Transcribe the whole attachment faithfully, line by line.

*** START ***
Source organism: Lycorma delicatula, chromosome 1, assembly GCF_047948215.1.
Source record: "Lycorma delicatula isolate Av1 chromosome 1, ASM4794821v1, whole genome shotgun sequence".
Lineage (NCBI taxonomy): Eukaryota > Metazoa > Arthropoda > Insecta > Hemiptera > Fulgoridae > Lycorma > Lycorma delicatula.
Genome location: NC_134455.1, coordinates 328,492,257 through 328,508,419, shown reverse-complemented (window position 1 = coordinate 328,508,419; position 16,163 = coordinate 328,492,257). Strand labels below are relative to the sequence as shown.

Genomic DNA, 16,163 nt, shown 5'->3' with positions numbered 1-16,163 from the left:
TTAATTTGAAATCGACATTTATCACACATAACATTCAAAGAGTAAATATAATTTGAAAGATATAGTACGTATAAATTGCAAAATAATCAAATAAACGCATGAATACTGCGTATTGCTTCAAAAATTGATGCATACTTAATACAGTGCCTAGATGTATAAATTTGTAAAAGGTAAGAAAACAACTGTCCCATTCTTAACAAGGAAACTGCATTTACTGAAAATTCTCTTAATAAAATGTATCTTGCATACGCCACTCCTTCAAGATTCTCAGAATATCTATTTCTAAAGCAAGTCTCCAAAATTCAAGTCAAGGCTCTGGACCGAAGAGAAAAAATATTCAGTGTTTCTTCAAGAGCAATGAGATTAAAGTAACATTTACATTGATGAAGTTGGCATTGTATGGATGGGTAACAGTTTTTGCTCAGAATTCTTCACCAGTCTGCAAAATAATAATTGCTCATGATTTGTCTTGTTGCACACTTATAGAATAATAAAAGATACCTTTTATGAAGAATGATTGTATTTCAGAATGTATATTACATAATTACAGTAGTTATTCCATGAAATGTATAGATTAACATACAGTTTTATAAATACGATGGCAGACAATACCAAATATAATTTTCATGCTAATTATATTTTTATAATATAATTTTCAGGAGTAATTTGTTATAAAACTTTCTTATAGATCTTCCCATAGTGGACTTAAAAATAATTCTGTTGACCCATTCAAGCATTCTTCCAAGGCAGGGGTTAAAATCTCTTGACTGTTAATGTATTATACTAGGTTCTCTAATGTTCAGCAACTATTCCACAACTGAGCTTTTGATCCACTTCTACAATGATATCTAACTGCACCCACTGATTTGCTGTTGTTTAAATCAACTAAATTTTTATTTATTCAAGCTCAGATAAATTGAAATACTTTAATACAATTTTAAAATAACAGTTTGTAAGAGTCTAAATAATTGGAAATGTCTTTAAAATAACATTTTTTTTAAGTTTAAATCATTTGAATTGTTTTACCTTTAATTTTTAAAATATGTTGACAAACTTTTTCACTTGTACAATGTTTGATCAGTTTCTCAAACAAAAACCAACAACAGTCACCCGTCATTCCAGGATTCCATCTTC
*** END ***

Source organism: Lycorma delicatula, chromosome 1, assembly GCF_047948215.1.
Source record: "Lycorma delicatula isolate Av1 chromosome 1, ASM4794821v1, whole genome shotgun sequence".
Lineage (NCBI taxonomy): Eukaryota > Metazoa > Arthropoda > Insecta > Hemiptera > Fulgoridae > Lycorma > Lycorma delicatula.
Genome location: NC_134455.1, coordinates 328,492,257 through 328,508,419, shown reverse-complemented (window position 1 = coordinate 328,508,419; position 16,163 = coordinate 328,492,257). Strand labels below are relative to the sequence as shown.

Genomic DNA, 16,163 nt, shown 5'->3' with positions numbered 1-16,163 from the left:
TTAATTTGAAATCGACATTTATCACACATAACATTCAAAGAGTAAATATAATTTGAAAGATATAGTACGTATAAATTGCAAAATAATCAAATAAACGCATGAATACTGCGTATTGCTTCAAAAATTGATGCATACTTAATACAGTGCCTAGATGTATAAATTTGTAAAAGGTAAGAAAACAACTGTCCCATTCTTAACAAGGAAACTGCATTTACTGAAAATTCTCTTAATAAAATGTATCTTGCATACGCCACTCCTTCAAGATTCTCAGAATATCTATTTCTAAAGCAAGTCTCCAAAATTCAAGTCAAGGCTCTGGACCGAAGAGAAAAAATATTCAGTGTTTCTTCAAGAGCAATGAGATTAAAGTAACATTTACATTGATGAAGTTGGCATTGTATGGATGGGTAACAGTTTTTGCTCAGAATTCTTCACCAGTCTGCAAAATAATAATTGCTCATGATTTGTCTTGTTGCACACTTATAGAATAATAAAAGATACCTTTTATGAAGAATGATTGTATTTCAGAATGTATATTACATAATTACAGTAGTTATTCCATGAAATGTATAGATTAACATACAGTTTTATAAATACGATGGCAGACAATACCAAATATAATTTTCATGCTAATTATATTTTTATAATATAATTTTCAGGAGTAATTTGTTATAAAACTTTCTTATAGATCTTCCCATAGTGGACTTAAAAATAATTCTGTTGACCCATTCAAGCATTCTTCCAAGGCAGGGGTTAAAATCTCTTGACTGTTAATGTATTATACTAGGTTCTCTAATGTTCAGCAACTATTCCACAACTGAGCTTTTGATCCACTTCTACAATGATATCTAACTGCACCCACTGATTTGCTGTTGTTTAAATCAACTAAATTTTTATTTATTCAAGCTCAGATAAATTGAAATACTTTAATACAATTTTAAAATAACAGTTTGTAAGAGTCTAAATAATTGGAAATGTCTTTAAAATAACATTTTTTTTAAGTTTAAATCATTTGAATTGTTTTACCTTTAATTTTTAAAATATGTTGACAAACTTTTTCACTTGTACAATGTTTGATCAGTTTCTCAAACAAAAACCAACAACAGTCACCCGTCATTCCAGGATTCCATCTTC